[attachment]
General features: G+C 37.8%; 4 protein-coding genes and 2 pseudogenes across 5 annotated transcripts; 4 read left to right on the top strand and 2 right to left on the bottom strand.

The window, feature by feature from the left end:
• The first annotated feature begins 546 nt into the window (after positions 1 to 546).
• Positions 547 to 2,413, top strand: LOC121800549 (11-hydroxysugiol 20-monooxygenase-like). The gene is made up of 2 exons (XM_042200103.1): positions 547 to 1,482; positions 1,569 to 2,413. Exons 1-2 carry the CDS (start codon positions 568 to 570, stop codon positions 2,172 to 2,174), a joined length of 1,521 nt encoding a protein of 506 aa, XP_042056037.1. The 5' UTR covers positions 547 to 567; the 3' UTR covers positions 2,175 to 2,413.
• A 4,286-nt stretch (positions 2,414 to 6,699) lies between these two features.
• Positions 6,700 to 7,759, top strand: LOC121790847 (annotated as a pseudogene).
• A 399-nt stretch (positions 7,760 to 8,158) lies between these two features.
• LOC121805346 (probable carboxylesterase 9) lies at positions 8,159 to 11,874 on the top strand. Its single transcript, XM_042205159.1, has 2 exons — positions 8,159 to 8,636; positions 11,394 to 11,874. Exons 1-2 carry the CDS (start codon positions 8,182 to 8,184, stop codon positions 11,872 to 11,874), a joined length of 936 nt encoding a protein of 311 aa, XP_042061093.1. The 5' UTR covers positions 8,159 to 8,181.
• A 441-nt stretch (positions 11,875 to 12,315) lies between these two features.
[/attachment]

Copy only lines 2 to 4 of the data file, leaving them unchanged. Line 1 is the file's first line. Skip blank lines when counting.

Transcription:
The window, feature by feature from the left end:
• The first annotated feature begins 546 nt into the window (after positions 1 to 546).
• Positions 547 to 2,413, top strand: LOC121800549 (11-hydroxysugiol 20-monooxygenase-like). The gene is made up of 2 exons (XM_042200103.1): positions 547 to 1,482; positions 1,569 to 2,413. Exons 1-2 carry the CDS (start codon positions 568 to 570, stop codon positions 2,172 to 2,174), a joined length of 1,521 nt encoding a protein of 506 aa, XP_042056037.1. The 5' UTR covers positions 547 to 567; the 3' UTR covers positions 2,175 to 2,413.